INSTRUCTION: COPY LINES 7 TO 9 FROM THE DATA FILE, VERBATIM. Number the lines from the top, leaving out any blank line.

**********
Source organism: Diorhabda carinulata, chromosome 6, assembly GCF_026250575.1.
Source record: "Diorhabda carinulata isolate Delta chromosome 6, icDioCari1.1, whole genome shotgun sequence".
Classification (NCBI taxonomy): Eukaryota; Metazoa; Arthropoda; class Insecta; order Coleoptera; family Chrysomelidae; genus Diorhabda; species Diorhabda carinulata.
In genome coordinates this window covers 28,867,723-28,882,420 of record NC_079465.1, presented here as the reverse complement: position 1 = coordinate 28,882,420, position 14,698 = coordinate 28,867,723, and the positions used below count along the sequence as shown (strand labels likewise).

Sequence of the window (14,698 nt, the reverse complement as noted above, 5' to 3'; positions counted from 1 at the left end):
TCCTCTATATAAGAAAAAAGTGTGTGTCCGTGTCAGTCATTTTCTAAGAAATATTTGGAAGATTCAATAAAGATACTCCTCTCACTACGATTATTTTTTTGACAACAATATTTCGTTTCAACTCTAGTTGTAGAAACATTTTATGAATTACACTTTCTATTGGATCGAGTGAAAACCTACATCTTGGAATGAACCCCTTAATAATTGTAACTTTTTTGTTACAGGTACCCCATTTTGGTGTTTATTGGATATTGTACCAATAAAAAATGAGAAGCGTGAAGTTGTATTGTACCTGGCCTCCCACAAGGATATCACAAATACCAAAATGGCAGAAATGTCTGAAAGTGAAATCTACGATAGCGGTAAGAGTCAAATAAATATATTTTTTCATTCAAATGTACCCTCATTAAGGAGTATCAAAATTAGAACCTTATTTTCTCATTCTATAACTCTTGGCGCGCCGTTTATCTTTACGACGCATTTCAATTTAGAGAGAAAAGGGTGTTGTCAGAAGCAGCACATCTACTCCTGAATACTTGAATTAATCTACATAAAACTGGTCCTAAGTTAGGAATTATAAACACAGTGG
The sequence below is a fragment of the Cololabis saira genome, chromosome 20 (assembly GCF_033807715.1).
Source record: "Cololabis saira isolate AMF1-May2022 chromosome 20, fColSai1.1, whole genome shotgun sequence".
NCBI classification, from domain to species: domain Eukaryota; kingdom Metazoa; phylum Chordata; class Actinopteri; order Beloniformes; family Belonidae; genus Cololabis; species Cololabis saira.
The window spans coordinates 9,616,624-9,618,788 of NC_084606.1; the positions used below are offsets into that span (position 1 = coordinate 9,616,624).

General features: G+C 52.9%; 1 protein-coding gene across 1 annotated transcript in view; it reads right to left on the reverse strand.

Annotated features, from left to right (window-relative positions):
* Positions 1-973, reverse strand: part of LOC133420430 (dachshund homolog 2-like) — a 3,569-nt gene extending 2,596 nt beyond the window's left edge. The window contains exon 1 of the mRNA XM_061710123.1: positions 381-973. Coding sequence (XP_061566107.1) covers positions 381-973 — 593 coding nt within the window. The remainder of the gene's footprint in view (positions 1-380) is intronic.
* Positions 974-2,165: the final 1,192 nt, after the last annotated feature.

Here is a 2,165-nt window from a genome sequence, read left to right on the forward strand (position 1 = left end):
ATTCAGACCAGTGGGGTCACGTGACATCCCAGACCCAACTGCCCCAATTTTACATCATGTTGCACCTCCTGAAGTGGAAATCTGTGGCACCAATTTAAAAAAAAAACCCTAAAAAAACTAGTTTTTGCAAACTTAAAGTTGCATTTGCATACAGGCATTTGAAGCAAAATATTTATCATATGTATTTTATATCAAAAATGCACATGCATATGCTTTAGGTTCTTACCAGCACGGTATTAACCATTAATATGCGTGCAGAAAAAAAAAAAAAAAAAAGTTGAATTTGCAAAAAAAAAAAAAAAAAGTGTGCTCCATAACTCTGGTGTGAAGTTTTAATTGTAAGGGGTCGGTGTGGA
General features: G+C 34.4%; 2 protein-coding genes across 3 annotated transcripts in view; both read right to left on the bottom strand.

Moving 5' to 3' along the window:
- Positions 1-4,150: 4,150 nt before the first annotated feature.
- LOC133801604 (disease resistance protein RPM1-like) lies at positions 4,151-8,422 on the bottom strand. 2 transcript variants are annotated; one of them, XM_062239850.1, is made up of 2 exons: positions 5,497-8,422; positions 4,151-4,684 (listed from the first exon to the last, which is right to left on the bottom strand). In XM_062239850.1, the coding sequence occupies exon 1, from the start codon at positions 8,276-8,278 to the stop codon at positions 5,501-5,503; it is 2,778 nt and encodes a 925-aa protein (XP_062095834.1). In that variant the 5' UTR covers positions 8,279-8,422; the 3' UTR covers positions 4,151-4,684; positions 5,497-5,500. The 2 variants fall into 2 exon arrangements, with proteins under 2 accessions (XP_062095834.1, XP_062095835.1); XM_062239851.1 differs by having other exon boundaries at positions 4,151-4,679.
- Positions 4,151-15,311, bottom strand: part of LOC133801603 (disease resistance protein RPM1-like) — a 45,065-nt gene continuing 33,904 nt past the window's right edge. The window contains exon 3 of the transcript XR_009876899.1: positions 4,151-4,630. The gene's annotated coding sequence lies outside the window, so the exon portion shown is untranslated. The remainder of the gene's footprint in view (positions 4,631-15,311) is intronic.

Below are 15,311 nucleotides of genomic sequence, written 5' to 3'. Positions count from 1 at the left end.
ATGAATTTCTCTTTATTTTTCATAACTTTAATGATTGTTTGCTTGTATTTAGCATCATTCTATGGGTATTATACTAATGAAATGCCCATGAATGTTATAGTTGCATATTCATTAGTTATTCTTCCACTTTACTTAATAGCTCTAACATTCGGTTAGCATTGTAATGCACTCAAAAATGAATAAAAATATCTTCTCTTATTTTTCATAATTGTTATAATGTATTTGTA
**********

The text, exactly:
The sequence below is a fragment of the Cololabis saira genome, chromosome 20 (assembly GCF_033807715.1).
Source record: "Cololabis saira isolate AMF1-May2022 chromosome 20, fColSai1.1, whole genome shotgun sequence".
NCBI classification, from domain to species: domain Eukaryota; kingdom Metazoa; phylum Chordata; class Actinopteri; order Beloniformes; family Belonidae; genus Cololabis; species Cololabis saira.